Personal blog - and temporary home page until new website is finished - of writer, editor and graphic artist Christopher Mills

Tuesday, February 03, 2009

A Weekend At The Lake

There's a remake/reboot of the seminal slasher film, Friday the 13th, coming to theaters on Friday the 13th (coincidentally enough), and to tie-in with that new theatrical release, Paramount is issuing new editions of the first three films in the franchise this week. I was sent copies for review, and my review will be posted sometime today in my bi-weekly column at Forces of Geek.

Because my review is over there, this post is more about some of the thoughts I had, while immersed in the genre over the weekend. Between Friday evening and Monday night, I watched Friday the 13th parts 1 through 3 (in 3-D!), Jason X, and a non-Friday slasher flick, the Norwegian production Cold Prey (a/k/a Fritt vilt, and also reviewed in this week's column).

Now, I've been into horror films since I was a teenager, but I was never a big fan of splatter or slasher flicks. I never saw a Friday the 13th until the late 90's, when I was in my Thirties, and that was one of the later, New Line-produced entries that most fans of the franchise despise. And it's not because gore bothers me – as a teen I read Fangoria almost as religiously as Starlog, and I liked the Nightmare on Elm Street flicks... and friggin' loved George Romero's zombie movies and Raimi's first two Evil Deads – it's just that I prefer my horror to have a strong fantasy element; I prefer monsters over psychos. (Of course, Jason Voorhees is a supernatural monster – at least he becomes one eventually – but I didn't know it.) I'm still not much of a fan of straight slasher (or torture) flicks, which is why I have no interest in stuff like Saw or Hostel, although I have come to appreciate some of the older movies in the genre, such as the first couple Halloweens.

So, what I'm getting to here is that I'd never actually seen these movies until this past weekend. My first reaction was that they didn't quite live up to their reputation – especially the initial installment – but by the time I got to Part 3 – and actually watched it in 3-D! – I was really having fun with the flicks. They aren't high art, but they are fun, and I can begin to see why the franchise has lasted as long as it has.

Anchor Bay Entertainment also sent me a Friday the 13th tie-in: a feature-length documentary retrospective of the entire series called His Name Was Jason, made up of interviews with nearly every actor, writer and director to work on the series. I have to admit that I now want to check out the entries I haven't yet seen. Part 4 looks bugnuts insane, and Part 7, which is the one with the telekinetic girl, looks like a hoot.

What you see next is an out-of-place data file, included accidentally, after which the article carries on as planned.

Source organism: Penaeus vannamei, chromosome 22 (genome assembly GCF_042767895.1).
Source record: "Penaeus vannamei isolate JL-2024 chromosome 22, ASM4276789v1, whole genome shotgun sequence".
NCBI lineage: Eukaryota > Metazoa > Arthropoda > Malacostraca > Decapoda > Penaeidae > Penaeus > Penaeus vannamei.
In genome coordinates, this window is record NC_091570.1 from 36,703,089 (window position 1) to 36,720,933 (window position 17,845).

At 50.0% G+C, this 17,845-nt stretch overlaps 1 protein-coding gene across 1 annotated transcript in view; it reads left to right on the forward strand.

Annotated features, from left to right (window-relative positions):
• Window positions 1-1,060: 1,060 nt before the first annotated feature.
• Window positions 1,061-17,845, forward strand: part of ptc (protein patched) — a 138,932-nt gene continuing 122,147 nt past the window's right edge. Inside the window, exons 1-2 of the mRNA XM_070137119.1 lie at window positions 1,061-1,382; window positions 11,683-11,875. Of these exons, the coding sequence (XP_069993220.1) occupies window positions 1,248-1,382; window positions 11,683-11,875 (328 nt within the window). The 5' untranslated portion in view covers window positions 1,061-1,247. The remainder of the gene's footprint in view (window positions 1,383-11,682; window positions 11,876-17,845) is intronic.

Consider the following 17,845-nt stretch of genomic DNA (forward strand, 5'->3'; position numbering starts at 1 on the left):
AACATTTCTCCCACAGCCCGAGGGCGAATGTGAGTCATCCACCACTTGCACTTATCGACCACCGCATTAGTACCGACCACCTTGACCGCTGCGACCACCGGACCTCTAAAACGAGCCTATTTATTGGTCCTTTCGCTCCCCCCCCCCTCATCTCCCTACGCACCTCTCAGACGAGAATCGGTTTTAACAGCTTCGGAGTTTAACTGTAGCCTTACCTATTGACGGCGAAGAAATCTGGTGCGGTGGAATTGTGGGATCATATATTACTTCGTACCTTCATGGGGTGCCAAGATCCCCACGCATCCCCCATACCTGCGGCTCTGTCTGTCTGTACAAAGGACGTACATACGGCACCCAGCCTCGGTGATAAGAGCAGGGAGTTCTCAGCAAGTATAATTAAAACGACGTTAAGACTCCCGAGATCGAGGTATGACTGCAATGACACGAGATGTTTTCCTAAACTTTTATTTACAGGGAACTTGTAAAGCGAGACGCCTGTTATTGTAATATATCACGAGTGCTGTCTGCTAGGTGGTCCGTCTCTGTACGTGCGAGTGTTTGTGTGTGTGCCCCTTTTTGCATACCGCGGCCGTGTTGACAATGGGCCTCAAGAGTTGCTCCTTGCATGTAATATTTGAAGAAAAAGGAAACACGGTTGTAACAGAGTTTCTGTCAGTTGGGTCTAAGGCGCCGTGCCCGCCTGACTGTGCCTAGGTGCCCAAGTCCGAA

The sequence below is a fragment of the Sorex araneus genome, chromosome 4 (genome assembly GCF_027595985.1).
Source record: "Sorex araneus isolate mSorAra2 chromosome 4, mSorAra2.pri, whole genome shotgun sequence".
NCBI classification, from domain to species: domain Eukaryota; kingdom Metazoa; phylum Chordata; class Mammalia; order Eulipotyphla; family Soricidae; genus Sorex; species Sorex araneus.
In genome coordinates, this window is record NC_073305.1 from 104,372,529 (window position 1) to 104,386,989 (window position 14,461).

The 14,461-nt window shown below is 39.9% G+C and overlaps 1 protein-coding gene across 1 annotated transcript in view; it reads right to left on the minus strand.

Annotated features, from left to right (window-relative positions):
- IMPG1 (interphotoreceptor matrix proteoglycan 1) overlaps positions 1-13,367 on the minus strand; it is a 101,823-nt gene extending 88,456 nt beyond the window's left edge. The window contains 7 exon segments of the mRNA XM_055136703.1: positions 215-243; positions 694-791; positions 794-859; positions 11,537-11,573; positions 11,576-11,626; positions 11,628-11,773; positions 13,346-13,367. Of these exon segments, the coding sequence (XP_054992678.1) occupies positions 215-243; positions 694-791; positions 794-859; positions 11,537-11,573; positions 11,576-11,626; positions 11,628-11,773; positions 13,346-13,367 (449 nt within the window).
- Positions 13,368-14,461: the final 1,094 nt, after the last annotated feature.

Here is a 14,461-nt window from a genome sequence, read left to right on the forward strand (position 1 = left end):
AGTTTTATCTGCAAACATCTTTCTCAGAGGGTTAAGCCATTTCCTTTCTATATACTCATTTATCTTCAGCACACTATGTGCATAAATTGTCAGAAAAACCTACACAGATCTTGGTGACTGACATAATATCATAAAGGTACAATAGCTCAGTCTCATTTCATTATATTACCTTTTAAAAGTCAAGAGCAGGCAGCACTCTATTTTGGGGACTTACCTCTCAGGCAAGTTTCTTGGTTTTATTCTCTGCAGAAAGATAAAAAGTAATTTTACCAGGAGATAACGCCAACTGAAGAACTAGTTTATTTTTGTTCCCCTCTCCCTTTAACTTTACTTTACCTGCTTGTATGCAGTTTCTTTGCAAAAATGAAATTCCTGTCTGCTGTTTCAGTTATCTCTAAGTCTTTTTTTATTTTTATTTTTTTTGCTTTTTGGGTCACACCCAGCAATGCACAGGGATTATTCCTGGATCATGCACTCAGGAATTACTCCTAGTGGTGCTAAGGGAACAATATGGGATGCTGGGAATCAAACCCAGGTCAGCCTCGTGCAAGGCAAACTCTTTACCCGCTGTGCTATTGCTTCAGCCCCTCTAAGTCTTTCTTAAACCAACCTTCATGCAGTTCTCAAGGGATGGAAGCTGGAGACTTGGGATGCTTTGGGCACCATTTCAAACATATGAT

I don't think I'm going to suddenly start seeking out all the 80's slasher flicks I missed the first time around, but I'm certainly not going to shy away from opportunities to view the more highly-regarded ones. I remember being told that the original My Bloody Valentine (a remake of which is also coming out right away if it's not out already) is pretty good, so I'm planning to Netflix it soon.

I'm definitely open to suggestions from true aficionados, too.


Martin Powell said...

I'm not much of a fan of the slasher genre either, but I do genuinely admire Carpenter's first HALLOWEEN film.

Still, I remember watching most of the 80s slashers because that was what was playing on TV when we first got cable. Most of it was pretty dismal, but occasionally there would be something cool like THE HOWLING or AN AMERICAN WEREWOLF IN LONDON (which I still think is the scariest werewolf movie ever made).

The FRIDAY THE 13th series seemed kind of dull and mean-spirited to me. I confess that I don't remember them very well.

However, I do recall MY BLOODY VALENTINE being rather spooky in its gloomy haunted mine-shaft setting.

This remakes are troubling. Does this mean that someone is going to remake SAW and HOSTEL in just a few more years...?

Chad Carter said...

I grew up with cable in the early 1980s, when the Slasher genre was the ne plus ultra in Horror. I didn't much care for it. I even referred to it as "porn, with knives" because the basic set-up is exactly like porn, only the pennie is replaced with a machete.

Now, there was the occassional well-done Slasher movie. THE BURNING
with Tom Savini gore. The afterforementioned MY BLOODY VALENTINE. Also THE FINAL TERROR
As far as FRIDAY franchise, I kind of waned on them after 3D...and yet one of the best comic book series I've picked up are the first two volumes from DC Comics "Wildstorm" imprint
The second volume is an anthology by some talented people, and "How I Spent my Summer Vacation" by Jason Aaron (of SCALPED fame) is grand. Plus, the cover has a direct homage to a James Bama Doc Savage cover. Well worth seeking out.

El Vox said...

Fade To Black I remember from the 80's, sort of slasher. If you haven't seen Hostel or Saw, I'd say rent them. Saw was less torture, and actually had some plot twist, but after Saw II, I said enough, as it just got to unreal.

Here's some others, your mileage may vary:
Wolf Creek--Aussie Hostel sort of.

Inside-- abortion horror :)

The Decent--creatures in rubber costumes in a cave, fair, but for me predictable.

The zombie film done with Tarantino is worth a watch, I didn't care for his race car explotation film that much though. I forget the title.

Machine Girl--over the top Asian film.

Tokyo Gore Police--waaay over the top Asian horror.

I like the Masters of Horror series that was on TV, most of those are good.

Check out Hatchet--rockin' good time and funny has heck in parts. I'd recomend this before anything on this list, and it's low budget.
Then some of the Masters of Horror.